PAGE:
While 90% CPU utilization with 10% waiting time may be acceptable during peak hours, it’s important to note there’s a significant problem if your system displays high use during ordinary workload levels.
Best Practice Four: Optimizing Storage Performance
IT management teams will always strive to minimize the need to use additional storage. If reducing storage costs is a priority, you can do so by partitioning underneath big databases.
Typically, enterprises employ two storage tiers. One is a high-end storage array used by mission critial applications. The second is a lower-cost storage array used by less demanding applications. Most databases include a combination of active data (such as call records) and more passive data (like orders taken in the previous year). Active data might only take up 5% of your database storage.
Sizing your disk storage to match the workload is a key part of optimizing your storage performance. Random I/O operations are actuated by deletes, inserts, and updates activated by queries scanning the table in bulk portions. These random I/O operations are calculated in I/O operations per second, while sequential I/O operations are calculated as several megabytes scanned per second (MB/s). Storage arrays should be sized according to the number of I/O operations per second they can deliver.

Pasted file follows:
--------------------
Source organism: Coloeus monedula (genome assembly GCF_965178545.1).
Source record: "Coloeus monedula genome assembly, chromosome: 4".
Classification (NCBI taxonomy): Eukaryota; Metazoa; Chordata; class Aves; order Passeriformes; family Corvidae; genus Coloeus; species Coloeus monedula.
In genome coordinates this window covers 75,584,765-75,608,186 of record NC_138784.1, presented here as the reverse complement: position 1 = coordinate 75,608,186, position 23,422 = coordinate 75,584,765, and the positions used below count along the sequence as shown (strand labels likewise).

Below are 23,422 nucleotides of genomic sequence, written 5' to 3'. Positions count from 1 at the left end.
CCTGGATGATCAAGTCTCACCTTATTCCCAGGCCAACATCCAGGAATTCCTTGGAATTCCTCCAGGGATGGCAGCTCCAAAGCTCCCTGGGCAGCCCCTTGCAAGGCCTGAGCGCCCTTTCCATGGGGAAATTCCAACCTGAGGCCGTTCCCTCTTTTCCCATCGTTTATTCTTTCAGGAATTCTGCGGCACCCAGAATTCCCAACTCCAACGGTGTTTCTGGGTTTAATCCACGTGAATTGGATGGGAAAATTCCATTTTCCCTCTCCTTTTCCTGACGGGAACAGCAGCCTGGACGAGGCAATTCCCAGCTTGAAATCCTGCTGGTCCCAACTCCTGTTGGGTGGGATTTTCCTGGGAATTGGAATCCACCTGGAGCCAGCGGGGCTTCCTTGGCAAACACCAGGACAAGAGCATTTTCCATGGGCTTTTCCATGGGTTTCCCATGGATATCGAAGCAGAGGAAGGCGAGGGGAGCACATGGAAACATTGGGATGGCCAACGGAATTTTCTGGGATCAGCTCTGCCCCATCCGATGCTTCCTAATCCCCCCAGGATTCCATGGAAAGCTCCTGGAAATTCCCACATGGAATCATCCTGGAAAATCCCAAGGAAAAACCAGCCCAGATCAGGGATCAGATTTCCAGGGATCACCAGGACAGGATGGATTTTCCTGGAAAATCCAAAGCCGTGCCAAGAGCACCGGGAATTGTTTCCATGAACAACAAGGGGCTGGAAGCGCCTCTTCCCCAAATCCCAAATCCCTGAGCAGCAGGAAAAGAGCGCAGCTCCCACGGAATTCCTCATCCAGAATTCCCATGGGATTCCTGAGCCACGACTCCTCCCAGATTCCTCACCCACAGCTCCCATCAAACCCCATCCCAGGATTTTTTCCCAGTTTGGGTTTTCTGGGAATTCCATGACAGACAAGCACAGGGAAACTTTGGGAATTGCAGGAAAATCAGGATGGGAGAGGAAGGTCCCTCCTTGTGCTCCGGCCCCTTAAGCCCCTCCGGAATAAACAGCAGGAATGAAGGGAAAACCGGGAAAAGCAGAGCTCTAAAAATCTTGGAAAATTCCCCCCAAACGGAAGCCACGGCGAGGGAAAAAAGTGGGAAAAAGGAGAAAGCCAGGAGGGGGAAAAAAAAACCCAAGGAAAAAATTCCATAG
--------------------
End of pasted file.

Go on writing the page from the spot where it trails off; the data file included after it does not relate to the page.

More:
You can work out the total number of I/O operations per second and MB/s required for your existing databases by checking the workload repository reports.
Best Practice Five: Using the Query Optimizer
The query optimizer is a built-in software component responsible for choosing how SQL statements are executed. They can be executed by a database in multiple ways, including through nested loops, hash joins, index scans, and full table scans. While examining the execution plan, the query optimizer can acknowledge numerous factors related to the conditions and objects within a query. This is a key part of SQL processing, and when done right, it can significantly reduce execution time.